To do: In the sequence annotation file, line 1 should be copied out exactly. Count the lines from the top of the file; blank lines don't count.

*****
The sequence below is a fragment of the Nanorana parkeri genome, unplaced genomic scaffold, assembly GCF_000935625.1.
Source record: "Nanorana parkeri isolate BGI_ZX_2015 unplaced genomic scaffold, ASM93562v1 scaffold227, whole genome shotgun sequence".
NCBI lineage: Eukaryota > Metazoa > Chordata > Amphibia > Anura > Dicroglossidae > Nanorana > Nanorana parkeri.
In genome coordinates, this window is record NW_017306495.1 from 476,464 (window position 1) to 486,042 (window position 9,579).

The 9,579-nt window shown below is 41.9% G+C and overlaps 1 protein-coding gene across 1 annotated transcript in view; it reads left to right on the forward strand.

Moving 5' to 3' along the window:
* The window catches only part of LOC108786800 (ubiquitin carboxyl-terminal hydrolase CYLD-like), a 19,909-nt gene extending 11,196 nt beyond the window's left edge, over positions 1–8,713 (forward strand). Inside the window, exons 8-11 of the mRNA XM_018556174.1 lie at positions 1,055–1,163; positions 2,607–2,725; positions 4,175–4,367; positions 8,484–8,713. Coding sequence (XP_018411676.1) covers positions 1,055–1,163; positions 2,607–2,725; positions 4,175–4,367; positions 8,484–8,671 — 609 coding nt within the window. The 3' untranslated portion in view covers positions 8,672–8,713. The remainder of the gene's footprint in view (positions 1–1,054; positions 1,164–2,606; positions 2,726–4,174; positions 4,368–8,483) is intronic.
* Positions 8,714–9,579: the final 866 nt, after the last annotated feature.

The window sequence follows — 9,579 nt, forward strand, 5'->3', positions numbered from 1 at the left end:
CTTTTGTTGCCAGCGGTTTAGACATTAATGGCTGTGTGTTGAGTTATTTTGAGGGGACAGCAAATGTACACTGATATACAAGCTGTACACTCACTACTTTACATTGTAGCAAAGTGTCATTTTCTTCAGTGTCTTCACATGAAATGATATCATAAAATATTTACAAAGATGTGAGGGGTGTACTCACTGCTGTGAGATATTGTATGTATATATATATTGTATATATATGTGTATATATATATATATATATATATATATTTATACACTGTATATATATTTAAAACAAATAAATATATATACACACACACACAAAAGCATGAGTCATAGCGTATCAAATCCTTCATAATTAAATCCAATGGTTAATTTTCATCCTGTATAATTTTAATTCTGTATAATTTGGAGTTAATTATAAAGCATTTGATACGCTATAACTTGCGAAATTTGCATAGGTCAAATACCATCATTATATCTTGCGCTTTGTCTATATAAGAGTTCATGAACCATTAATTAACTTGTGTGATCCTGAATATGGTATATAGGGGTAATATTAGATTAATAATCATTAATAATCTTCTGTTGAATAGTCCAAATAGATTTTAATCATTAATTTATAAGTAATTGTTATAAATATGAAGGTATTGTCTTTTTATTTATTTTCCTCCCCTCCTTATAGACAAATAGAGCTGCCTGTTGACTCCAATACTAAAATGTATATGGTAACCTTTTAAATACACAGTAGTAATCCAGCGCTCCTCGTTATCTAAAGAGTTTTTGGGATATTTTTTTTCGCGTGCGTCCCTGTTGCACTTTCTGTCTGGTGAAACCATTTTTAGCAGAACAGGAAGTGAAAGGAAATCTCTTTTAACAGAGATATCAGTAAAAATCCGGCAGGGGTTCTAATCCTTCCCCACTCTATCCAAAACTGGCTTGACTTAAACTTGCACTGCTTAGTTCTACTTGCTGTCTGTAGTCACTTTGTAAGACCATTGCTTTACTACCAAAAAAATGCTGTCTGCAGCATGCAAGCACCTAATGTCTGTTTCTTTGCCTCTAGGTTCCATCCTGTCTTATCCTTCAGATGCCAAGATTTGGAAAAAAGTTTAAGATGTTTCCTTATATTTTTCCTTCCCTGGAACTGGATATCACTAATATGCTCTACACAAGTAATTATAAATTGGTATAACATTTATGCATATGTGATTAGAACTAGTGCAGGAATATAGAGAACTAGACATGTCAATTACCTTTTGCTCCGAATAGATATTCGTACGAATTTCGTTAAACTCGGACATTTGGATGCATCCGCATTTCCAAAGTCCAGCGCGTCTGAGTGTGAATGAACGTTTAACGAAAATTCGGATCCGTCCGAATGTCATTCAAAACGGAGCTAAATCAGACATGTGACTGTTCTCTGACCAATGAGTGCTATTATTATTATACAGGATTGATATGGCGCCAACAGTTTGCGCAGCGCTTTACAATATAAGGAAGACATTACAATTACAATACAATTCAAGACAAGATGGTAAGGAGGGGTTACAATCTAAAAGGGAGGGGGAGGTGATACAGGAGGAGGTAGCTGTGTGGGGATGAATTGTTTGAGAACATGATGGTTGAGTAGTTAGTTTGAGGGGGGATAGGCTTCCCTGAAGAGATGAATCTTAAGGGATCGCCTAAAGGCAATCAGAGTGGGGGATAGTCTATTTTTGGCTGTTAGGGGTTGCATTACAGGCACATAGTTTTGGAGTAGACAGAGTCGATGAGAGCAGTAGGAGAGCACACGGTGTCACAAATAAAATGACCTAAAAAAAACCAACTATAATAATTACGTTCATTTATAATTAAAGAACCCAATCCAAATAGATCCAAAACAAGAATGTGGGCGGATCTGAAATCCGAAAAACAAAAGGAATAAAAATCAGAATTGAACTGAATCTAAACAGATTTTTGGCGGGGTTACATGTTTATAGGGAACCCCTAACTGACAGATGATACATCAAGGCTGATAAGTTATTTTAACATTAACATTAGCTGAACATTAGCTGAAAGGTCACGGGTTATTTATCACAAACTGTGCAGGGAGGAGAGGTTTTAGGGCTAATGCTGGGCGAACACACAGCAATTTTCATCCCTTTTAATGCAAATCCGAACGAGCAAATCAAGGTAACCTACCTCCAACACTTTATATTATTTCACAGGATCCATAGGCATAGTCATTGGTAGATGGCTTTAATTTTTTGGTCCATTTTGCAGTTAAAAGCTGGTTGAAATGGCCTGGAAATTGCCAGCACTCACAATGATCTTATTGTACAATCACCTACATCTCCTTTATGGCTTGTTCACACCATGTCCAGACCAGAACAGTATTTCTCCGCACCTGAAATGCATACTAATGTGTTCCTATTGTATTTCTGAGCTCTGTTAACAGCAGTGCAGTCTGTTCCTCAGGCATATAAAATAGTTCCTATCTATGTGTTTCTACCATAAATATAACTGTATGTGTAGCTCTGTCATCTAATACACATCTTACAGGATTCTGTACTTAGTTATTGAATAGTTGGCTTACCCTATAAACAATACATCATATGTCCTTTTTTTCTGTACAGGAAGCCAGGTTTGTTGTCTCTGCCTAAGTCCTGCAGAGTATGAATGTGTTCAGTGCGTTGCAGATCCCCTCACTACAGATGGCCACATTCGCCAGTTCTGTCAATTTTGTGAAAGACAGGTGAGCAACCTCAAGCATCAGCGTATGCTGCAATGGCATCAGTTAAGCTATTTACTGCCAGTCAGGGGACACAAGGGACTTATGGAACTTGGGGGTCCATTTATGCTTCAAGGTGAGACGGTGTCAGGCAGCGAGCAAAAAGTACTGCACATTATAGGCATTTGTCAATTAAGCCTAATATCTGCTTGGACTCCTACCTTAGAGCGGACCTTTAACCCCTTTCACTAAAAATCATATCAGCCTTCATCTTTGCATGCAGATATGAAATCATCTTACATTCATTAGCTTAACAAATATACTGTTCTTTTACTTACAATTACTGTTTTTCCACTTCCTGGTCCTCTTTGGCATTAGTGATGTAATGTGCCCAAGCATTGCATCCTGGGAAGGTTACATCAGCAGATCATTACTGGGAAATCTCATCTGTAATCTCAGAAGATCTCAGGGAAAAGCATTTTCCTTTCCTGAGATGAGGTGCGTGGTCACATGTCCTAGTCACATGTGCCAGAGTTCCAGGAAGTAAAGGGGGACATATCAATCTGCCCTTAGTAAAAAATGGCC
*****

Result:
The sequence below is a fragment of the Nanorana parkeri genome, unplaced genomic scaffold, assembly GCF_000935625.1.